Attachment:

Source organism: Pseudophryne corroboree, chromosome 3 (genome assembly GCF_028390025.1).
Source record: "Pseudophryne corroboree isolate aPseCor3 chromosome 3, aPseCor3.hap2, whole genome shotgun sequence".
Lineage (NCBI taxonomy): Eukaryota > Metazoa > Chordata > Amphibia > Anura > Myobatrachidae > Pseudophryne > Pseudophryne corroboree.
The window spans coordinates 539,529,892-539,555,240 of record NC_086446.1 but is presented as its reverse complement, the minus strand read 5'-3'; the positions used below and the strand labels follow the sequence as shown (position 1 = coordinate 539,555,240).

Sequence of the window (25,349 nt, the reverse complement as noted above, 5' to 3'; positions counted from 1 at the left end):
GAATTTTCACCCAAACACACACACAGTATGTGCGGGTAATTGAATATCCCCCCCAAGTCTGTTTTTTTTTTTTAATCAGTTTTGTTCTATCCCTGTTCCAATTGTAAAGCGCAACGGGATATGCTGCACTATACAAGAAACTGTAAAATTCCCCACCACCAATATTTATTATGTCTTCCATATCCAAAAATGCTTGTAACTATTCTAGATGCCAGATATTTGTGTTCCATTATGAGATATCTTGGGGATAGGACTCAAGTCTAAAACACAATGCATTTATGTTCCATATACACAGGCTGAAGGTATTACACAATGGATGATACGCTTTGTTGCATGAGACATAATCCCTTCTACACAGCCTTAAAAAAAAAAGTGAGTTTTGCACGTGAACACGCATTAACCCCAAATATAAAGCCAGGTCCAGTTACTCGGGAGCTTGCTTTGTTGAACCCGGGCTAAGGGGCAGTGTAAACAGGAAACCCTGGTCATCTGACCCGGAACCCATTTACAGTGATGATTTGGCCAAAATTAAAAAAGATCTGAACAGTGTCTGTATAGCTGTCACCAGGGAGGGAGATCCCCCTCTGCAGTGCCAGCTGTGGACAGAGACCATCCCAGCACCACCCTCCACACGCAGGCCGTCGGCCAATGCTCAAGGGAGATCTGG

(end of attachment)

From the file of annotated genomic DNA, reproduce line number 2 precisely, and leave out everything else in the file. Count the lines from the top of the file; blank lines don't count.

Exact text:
Source record: "Pseudophryne corroboree isolate aPseCor3 chromosome 3, aPseCor3.hap2, whole genome shotgun sequence".